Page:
This concise biography of Stéphane Mallarmé (1842–98) blends an account of the poet’s life with a detailed analysis of his evolving poetic theory and practice. “A poet on this earth must be uniquely a poet,” he declared at the age of twenty-two—but what is a poet’s life and what isa poet’s function? In his poems and prose statements and by the example of his life, Mallarmé provided answers to these questions.
In Stéphane Mallarmé, Roger Pearson explores the relationship among Mallarmé’s life, his philosophy, and his writing. To Mallarmé, being a poet consists of a continuous, lifelong investigation of language and its expressive potential. It represents, argues Pearson, a fundamental response to the metaphysical mystery of the human condition and the desire to make sense of it for others. A poet turns everyday banality into prospects of mystery; and a poet, in Mallarmé’s conception, is able to bring all human beings together in heightened awareness and understanding of the “magnificent act of living.”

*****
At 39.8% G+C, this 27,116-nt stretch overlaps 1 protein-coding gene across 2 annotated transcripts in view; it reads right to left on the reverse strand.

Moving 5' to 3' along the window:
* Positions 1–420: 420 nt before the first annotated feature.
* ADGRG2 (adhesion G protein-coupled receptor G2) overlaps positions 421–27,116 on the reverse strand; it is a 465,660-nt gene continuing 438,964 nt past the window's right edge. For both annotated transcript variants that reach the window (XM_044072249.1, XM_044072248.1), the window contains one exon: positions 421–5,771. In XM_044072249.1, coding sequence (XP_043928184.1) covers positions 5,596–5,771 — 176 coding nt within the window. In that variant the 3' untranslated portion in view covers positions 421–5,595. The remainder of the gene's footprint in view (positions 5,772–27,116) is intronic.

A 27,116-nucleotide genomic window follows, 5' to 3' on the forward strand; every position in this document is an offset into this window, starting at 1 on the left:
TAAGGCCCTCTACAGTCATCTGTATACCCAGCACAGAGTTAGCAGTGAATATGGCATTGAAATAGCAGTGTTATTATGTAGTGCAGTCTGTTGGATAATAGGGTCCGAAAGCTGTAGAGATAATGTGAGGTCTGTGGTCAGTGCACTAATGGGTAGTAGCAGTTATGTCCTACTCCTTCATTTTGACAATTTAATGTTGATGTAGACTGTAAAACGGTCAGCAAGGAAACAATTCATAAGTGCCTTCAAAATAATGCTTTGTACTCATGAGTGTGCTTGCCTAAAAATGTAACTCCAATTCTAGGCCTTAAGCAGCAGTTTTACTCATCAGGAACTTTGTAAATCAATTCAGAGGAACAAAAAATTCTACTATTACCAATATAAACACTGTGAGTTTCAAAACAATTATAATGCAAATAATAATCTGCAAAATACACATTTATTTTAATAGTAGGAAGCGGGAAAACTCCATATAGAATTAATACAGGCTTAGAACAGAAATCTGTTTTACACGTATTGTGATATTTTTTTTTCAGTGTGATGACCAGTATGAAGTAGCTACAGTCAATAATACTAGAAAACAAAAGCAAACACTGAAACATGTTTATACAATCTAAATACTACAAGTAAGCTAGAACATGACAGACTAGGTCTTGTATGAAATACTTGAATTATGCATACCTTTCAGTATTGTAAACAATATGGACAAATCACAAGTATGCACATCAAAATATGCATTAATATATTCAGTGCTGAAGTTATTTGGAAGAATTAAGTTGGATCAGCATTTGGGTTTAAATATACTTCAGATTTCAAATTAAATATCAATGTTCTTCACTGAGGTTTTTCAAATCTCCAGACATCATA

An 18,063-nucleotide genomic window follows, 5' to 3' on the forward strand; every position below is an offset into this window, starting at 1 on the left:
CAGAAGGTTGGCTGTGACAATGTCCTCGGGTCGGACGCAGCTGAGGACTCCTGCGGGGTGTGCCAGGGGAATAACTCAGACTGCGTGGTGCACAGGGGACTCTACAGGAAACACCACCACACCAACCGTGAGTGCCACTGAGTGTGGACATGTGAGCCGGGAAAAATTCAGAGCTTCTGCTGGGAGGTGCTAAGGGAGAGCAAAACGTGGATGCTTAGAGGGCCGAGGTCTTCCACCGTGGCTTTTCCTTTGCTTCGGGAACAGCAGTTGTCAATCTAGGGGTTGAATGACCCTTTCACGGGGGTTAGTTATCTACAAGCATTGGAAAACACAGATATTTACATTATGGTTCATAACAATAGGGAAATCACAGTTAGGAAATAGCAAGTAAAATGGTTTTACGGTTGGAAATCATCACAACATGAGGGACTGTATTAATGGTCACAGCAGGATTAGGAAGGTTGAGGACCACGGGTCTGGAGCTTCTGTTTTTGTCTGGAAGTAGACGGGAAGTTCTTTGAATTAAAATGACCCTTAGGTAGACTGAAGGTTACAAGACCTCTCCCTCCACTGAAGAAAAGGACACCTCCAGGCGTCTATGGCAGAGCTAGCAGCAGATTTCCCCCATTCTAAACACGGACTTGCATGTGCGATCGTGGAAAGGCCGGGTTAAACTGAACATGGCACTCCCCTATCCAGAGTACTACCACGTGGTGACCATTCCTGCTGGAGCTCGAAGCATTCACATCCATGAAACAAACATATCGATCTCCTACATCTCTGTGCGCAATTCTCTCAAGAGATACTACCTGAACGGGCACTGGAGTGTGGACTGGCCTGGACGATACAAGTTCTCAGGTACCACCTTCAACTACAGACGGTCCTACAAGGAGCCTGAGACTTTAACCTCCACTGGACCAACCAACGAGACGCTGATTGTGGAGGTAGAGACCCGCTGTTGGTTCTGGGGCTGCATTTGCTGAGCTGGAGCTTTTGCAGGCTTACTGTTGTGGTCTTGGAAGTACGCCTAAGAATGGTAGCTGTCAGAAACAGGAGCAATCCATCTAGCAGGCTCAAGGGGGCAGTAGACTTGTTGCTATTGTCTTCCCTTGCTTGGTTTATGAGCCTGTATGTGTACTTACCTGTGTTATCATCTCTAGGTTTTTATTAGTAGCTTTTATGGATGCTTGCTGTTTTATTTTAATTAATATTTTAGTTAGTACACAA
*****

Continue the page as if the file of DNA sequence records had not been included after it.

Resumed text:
This concise and engaging biography tells the story of a fascinating and utterly unique voice in French poetry, one that was often overshadowed by other Symbolist writers. It is an essential read for students of literature and nineteenth-century France.